When looking at a historic depiction of U.S. GDP over 20 years, it is fairly hard to avoid noticing the business cycle. The lighter line showing the year over year change in the annual rate of GDP reveals fairly regular periodic oscillations:
Real GDP growth, % change, annual rate
Source: Lombard Street Research
Note the red circles above indicate economic recessions.
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Quote of the Day: ”
The art of leadership is saying no, not saying yes. It is very easy to say yes.”
-Tony Blair, British PM
Interesting observations from the WSJ this weekend:
“The market has a problem with the possibility of a Democrat winning, but doesn’t seem to have a problem with the reality of a Democratic president,” says Tom Gallagher, an analyst at economic-research firm International Strategy & Investment in Washington, D.C. Mr. Gallagher also notes that the market tends to do better under Democratic presidents than under Republicans.”
The article (see link below) is chock full of other counter-intuitive observations. Consider, for rexample . . .
Fascinating story in today’s Times regarding the drop in Americans’ incomes. The surprising culprit? “Falling incomes, rather than tax cuts, appear to count for the greatest share of the decline in income taxes paid.”
graphic courtesy of New York Times
This two year consecutive drop, like the tech bubble that preceded it, is unprecedented in post war America:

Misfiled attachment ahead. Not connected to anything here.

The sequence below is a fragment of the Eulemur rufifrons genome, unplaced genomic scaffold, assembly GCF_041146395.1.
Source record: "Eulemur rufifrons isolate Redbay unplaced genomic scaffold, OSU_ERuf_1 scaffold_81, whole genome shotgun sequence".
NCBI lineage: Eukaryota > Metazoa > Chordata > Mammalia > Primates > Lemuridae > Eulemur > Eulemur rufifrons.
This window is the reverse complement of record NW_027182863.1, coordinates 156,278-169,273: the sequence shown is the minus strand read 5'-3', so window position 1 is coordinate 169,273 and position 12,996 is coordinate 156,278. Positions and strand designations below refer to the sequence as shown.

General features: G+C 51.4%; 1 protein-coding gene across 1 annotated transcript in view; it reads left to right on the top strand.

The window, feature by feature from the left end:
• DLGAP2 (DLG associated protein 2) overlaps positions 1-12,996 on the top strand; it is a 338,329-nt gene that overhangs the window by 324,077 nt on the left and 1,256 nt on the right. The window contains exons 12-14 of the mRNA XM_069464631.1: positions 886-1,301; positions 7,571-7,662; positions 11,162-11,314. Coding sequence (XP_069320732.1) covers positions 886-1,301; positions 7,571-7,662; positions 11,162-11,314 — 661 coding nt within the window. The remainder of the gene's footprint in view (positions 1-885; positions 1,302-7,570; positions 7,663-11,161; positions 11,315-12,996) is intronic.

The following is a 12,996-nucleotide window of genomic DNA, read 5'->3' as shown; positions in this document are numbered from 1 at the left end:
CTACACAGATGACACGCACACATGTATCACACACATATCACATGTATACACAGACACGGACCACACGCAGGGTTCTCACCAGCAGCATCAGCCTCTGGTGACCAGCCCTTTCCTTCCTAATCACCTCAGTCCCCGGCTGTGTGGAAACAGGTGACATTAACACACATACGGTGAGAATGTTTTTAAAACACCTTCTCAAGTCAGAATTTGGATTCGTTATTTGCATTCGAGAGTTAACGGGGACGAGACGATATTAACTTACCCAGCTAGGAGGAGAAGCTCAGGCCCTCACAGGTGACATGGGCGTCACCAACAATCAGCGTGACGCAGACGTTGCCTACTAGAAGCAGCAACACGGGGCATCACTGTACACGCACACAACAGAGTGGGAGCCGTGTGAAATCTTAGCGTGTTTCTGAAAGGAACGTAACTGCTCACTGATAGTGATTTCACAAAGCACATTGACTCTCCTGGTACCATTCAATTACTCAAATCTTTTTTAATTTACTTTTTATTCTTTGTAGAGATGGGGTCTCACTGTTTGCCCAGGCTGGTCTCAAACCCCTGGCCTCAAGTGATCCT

“The overall income Americans reported to the government shrank for two consecutive years after the Internet stock market bubble burst in 2000, the first time that has effectively happened since the modern tax system was introduced during World War II, newly disclosed information from the Internal Revenue Service shows.
The total adjusted gross income on tax returns fell 5.1 percent, to just over $6 trillion in 2002, the most recent year for which data is available, from $6.35 trillion in 2000. Because of population growth, average incomes declined even more, by 5.7 percent.
Adjusted for inflation, the income of all Americans fell 9.2 percent from 2000 to 2002, according to the new I.R.S. data.”
That is some nasty data. While we all have anecdotal tales as to how the public gets impacted by economic recessions, its certainly stark when you see it in black and white.